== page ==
The Gates of the Forest (Les Portes De La Foret)

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THE GATES OF THE FOREST (Les Portes de la foret)

Novel by Elie Wiesel, 1964

The first section of The Gates of the Forest (1966; Les Portes de la foret, 1964), "Spring," introduces us to Gregor, who is in many ways a latter-day Robinson Crusoe. A 17-year-old Jewish youth, he hides from the Nazis by living in a cave in the depths of the Transylvanian forest. In his sylvan hideaway, he feels himself in harmony with nature: "Now that he was no longer a child, the forest gave Gregor a sense of security. When he stroked the bark of the pine trees he felt close to the earth; when he listened to the rustling leaves he understood that man's secret outlives man." This pantheistic concept of man in harmony with nature is borrowed from eighteenth-century writers like Daniel Defoe and Friedrich Hölderlin.

Gregor lives in complete seclusion until another Jewish refugee stumbles on his hiding place. Then the days of living in harmony with nature are over. Gregor's new companion is a madman who refuses to admit he has a name, so Gregor gives him his own Jewish name, Gavriel. Gavriel compromises the safety of the hideaway by begging for food in a nearby village, and the lives of both men are threatened by a manhunt. Gavriel gives himself up to the villagers to save Gregor from further manhunts. But once the forest has become an object of Nazi suspicion, there can be no more living in harmony with nature.

The second part of the book, "Summer," finds Gregor living in a Hungarian village with an elderly woman, Maria. He pretends to be deaf, mute, and feeble-minded in order to pass as a Gentile and prevent the villagers from suspecting him. The section is in the tradition of Shakespeare's Hamlet, where Hamlet feigns madness in order to be free of intrigues from his father's court: "Though this be madness, there be method in it."

This silent period is an important period in Gregor's life: "Even today Gregor thinks nostalgically of the peaceful, dream-like weeks under Maria's protection when liberty was not law but the absence of law. They allowed him to glimpse a universe which had nothing in common with words. He has kept scraps of this universe and ever since he lost it he has lived for the purpose of putting it together again. Sometimes he fancies he is succeeding; then the sounds of the faraway night become voices and he shuts his eyes in order to hear them."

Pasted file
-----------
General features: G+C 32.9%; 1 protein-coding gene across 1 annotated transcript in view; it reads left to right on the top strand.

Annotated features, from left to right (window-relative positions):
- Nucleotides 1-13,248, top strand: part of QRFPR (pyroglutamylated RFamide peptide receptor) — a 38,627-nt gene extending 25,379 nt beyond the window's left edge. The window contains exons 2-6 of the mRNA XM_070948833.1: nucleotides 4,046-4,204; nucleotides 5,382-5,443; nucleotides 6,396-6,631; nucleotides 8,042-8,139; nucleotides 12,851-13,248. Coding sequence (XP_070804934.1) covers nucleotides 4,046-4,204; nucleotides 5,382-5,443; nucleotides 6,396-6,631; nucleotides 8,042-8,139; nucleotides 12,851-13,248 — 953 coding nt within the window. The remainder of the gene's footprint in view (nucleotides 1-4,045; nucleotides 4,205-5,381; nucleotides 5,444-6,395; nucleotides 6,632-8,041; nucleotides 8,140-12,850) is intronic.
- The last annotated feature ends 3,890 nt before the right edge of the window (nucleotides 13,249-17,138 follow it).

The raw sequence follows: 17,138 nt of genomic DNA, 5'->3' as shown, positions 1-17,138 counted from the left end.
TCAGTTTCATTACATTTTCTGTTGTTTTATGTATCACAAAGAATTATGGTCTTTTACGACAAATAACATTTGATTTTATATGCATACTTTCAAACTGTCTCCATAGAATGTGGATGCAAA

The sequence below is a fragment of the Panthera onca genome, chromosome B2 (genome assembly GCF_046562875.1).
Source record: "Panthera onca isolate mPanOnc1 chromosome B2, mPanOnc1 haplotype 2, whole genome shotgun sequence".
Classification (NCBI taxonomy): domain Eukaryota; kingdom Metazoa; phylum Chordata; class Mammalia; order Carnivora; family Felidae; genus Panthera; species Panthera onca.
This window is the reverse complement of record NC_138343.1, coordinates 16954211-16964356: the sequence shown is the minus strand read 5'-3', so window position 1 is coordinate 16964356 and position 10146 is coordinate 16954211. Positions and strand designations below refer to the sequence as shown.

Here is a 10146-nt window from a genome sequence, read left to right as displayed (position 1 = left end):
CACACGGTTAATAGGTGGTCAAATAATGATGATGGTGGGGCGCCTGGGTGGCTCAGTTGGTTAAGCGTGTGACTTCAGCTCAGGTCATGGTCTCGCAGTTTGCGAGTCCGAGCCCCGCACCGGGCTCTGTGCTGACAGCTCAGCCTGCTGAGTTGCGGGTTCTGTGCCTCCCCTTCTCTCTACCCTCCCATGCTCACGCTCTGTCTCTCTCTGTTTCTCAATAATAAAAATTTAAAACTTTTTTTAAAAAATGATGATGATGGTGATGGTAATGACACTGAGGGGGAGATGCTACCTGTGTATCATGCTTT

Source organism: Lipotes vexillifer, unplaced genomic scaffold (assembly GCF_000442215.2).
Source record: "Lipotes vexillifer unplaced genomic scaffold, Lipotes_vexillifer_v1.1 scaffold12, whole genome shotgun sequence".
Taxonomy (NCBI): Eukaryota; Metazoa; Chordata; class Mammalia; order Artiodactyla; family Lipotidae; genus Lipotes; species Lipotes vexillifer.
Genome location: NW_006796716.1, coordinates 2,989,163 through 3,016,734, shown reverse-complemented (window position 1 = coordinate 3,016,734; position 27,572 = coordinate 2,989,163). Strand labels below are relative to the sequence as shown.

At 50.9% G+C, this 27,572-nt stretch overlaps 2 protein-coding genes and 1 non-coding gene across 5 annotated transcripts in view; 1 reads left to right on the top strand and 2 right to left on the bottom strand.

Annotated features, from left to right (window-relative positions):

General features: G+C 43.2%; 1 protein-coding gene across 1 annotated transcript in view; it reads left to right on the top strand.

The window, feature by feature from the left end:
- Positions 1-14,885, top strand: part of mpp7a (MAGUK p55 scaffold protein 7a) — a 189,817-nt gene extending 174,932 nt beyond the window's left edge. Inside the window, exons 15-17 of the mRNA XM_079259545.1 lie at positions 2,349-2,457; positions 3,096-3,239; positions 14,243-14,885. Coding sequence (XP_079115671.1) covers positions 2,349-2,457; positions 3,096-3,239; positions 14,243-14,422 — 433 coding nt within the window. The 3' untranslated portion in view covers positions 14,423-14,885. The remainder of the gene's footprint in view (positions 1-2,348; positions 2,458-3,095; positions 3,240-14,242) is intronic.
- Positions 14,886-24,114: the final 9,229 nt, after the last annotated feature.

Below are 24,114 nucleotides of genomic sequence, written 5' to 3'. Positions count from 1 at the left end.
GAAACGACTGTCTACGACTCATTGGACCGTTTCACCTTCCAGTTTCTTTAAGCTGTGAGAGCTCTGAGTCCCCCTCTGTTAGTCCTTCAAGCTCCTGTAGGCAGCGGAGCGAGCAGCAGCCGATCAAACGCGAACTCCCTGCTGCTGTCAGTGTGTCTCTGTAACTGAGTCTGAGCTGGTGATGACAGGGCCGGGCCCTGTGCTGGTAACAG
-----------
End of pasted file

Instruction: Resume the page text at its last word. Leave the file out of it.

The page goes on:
Gregor lives in a bizarre sort of inner emigration in which he observes other people but does not directly communicate with them. His survival depends upon his being unable to communicate the truths of his being to his new neighbors.

Gregor's inner emigration and the safety it allows come to an end when the villagers impress him into playing Judas in an Easter passion play. The village peasants are so convinced by Gregor in that role that they pelt him with rocks in a scene resembling Shirley Jackson's 1949 story The Lottery. Gregor shocks them by giving a speech in which he admits to being a Jew. A sympathetic spectator helps him escape once more to the forest where he joins a group of Jewish partisans. Leaving his world of silence behind cancels his right to live within civilization so he must once again retreat into the forest.

His relationship with the partisans becomes tenuous when he involves them in an ill-conceived scheme to rescue Gavriel that backfires when their leader, Loeb the Lion, is captured. Nonetheless, the book ends with an inexplicable feeling of safety: World War II comes to an end and Gregor celebrates with other Jews in a Hasidic village. He agrees to marry a female partisan, and he reconnects with Gavriel, who has also survived the war.

—Peter R. Erspamer